The healthier diet and regrowth of cilia will, over time, help tremendously with the IBS as the body normalizes.

To add to this, there is a method out there where you rotate your grains to have the same grain no more often than every four days (this tidbit comes from Body Ecology Diet, and has something to do with IGAs or something like that - it's something about cumulative buildup causing problems). Luckily there are many options out there in terms of both grains and carbohydrates. There is hope with a lifestyle adjustment

Hi...I didn't see your original post, but I have been living with Crohn's since I was 10 (I'm now 36), so if you were looking for advice about kids and Crohn's, I'd be glad to help. Also, I agree with the other response in regards to treating Crohn's with diet. I have had almost every medication there is for Crohn's and they never seemed to work well enough or for very long. I have successfully used the Specific Carbohydrate Diet, or SCD, ( -- or google it,) to treat my illness. Being on SCD enabled me to come off all meds and become pregnant with my son, now 18 months old.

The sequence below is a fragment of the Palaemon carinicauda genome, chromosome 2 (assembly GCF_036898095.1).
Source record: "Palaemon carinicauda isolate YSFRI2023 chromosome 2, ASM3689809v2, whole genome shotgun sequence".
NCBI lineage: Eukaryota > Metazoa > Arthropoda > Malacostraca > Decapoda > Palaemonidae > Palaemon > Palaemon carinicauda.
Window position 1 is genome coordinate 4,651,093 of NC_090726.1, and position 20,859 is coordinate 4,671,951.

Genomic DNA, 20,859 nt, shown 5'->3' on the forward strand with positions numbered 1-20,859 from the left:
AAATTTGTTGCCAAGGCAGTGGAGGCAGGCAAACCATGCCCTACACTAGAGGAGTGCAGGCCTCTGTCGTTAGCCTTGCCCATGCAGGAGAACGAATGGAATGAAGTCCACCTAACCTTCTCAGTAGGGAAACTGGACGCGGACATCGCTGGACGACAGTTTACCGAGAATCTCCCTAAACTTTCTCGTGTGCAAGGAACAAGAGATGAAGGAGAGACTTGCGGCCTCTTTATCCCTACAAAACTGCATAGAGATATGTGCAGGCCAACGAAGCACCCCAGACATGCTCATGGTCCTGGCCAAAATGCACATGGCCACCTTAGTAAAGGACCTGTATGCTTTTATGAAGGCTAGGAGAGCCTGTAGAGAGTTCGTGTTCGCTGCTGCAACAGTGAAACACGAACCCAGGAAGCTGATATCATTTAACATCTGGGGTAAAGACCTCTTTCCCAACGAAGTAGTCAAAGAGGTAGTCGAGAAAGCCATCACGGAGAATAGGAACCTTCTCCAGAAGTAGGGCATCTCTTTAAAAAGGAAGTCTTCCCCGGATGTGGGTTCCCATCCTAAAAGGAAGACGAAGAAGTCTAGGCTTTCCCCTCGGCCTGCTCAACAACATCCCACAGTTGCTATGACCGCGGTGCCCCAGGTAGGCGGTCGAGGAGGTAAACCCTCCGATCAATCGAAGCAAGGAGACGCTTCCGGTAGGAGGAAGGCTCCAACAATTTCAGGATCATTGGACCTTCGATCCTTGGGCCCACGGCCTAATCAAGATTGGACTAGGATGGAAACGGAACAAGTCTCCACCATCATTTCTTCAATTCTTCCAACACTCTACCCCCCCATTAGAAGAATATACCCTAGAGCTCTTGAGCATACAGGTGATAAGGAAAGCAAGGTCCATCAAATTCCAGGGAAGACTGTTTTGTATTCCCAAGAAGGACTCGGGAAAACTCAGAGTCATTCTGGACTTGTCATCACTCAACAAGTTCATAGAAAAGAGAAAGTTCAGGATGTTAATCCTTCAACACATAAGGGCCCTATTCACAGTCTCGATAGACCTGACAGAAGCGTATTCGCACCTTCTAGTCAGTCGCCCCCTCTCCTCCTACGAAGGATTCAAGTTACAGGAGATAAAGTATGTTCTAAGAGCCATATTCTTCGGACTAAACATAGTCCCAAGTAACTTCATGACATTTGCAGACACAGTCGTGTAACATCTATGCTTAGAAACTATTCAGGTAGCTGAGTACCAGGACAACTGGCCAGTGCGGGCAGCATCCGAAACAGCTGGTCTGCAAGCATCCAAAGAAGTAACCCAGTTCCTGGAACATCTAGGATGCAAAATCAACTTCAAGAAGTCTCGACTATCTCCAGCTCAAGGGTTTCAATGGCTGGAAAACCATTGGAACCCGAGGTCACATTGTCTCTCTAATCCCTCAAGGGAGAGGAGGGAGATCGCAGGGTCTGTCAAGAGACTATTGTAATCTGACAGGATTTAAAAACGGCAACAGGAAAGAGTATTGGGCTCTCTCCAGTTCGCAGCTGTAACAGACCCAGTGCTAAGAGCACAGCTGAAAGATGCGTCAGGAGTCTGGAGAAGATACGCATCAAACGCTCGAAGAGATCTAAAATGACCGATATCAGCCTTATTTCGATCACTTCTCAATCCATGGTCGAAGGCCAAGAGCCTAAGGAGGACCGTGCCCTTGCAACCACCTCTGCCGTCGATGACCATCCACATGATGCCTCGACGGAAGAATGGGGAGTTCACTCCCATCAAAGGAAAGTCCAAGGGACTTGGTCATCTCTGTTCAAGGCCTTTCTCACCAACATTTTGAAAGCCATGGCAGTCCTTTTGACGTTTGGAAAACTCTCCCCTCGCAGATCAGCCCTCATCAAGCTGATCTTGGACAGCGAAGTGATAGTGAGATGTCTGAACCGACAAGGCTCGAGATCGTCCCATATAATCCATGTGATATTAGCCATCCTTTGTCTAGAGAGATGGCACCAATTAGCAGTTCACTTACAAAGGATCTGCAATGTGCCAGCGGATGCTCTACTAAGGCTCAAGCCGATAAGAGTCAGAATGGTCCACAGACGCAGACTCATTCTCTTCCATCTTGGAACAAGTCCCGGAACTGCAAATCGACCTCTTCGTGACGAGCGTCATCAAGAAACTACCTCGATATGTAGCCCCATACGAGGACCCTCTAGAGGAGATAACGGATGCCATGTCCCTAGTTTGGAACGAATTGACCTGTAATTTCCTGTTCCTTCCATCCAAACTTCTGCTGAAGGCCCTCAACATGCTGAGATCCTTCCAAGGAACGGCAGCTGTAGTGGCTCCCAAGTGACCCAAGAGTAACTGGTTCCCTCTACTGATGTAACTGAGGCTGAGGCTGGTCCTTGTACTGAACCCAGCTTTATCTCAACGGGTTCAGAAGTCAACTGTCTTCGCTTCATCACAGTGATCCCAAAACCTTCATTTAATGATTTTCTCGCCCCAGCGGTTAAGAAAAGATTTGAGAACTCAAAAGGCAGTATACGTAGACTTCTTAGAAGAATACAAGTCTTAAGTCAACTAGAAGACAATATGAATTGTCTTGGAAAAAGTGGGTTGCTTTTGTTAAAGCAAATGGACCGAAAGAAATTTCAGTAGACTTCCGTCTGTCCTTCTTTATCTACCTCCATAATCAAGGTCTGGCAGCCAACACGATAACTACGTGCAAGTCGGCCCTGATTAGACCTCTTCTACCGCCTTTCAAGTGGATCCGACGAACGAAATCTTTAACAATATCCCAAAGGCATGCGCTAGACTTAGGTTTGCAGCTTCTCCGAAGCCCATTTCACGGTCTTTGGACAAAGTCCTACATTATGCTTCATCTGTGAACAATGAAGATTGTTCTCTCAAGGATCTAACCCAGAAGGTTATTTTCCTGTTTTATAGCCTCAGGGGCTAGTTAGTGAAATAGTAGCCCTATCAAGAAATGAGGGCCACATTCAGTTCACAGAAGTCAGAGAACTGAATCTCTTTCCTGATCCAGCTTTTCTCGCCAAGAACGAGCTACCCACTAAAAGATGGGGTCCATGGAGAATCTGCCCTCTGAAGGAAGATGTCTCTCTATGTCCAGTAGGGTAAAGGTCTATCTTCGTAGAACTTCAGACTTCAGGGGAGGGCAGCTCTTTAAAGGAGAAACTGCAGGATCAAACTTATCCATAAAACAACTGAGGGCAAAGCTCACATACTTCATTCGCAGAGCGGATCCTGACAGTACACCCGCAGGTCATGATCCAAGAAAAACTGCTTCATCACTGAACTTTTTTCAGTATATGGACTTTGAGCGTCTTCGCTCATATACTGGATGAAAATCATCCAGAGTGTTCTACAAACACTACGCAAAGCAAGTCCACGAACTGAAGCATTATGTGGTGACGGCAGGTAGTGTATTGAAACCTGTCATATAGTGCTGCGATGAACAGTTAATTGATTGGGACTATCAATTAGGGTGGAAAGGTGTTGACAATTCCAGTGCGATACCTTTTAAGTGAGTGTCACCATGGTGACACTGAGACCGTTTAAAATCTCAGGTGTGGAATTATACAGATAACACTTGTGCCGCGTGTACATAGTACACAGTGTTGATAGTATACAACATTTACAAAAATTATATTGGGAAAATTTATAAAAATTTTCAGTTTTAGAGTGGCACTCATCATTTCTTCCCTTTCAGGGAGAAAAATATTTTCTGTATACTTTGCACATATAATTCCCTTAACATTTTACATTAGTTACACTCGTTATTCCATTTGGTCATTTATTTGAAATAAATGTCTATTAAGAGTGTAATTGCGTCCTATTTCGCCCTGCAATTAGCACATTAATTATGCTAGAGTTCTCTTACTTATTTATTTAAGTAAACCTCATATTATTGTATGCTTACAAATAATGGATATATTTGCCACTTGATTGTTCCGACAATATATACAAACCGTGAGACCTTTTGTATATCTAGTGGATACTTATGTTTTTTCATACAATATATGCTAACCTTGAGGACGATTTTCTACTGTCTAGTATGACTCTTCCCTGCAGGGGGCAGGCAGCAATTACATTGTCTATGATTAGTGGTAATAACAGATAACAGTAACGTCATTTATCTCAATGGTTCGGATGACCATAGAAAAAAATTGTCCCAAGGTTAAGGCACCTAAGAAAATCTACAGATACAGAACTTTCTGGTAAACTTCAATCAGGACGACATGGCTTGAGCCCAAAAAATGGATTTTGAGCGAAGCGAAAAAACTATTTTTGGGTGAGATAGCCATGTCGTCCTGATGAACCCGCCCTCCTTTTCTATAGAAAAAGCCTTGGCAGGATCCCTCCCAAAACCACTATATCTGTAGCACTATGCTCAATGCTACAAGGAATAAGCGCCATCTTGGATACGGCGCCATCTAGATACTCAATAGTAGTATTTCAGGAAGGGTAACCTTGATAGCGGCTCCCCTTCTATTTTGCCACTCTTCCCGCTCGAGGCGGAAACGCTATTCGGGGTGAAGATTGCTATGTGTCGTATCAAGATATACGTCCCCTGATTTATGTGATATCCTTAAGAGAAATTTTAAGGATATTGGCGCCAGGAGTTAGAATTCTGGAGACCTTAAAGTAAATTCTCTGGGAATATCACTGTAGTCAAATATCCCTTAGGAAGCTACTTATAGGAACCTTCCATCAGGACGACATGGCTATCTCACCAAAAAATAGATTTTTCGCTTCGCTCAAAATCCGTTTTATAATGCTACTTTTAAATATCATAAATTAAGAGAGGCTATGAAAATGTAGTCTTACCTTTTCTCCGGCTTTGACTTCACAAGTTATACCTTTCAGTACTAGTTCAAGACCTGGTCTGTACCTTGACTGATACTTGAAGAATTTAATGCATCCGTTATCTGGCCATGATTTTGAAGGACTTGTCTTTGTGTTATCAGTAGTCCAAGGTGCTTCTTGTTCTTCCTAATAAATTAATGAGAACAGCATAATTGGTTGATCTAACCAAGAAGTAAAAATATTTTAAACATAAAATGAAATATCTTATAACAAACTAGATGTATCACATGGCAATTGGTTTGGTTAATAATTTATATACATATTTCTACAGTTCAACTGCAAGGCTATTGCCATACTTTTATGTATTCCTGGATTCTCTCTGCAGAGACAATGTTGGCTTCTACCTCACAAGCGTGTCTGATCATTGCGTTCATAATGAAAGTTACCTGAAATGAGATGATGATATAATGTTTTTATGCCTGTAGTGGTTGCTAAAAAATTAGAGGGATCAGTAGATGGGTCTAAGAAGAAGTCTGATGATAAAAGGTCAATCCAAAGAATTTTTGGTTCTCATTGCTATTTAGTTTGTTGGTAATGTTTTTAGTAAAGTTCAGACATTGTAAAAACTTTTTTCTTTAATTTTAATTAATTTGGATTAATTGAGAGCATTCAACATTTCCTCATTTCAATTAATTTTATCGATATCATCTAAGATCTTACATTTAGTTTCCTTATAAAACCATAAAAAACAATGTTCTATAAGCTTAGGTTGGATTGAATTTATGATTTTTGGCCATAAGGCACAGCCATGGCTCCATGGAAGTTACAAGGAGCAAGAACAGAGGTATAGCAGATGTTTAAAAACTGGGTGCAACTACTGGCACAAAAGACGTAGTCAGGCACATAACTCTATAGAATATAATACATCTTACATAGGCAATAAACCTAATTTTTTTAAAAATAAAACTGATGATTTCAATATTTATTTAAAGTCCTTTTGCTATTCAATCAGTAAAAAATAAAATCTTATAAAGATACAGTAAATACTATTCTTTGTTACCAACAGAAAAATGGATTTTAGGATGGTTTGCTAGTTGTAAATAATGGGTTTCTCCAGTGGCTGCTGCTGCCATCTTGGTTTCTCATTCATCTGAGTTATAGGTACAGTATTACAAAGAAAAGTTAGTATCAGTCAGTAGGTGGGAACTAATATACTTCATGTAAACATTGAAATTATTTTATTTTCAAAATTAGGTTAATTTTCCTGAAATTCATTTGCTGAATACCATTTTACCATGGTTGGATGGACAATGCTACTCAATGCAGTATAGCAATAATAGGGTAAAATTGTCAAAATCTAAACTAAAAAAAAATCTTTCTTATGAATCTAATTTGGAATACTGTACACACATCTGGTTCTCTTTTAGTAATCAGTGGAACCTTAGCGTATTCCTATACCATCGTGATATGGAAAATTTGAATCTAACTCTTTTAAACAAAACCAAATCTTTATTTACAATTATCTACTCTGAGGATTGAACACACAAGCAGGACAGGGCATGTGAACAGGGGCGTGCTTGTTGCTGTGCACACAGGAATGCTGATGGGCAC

I highly recommend using diet in combination with other ''alternative'' methods to treat Crohn's. Therapies such as biofeedback, acupuncture, meditation, homeopathy, ''biomedicine'' (vitamins & minerals, probiotics & other supplements, food allergy and sensitivity testing, etc.) have all been a part of my healing journey, and I feel that ALL of them have played an important role -- like pieces of a healing puzzle, they all need to be there to make it work.

Changing your diet is more than that, it's really changing your lifestyle, and it took me a long time to get where I am today in accepting the fact that I have to be so strict about what I can and can not eat. I try to think about ''eating to live'' and not, ''living to eat'' (I am a HUGE foodie,) and I have put my energy into creating delicious SCD meals and snacks for myself and my family, and it turns out I'm a really good cook and I enjoy it, too!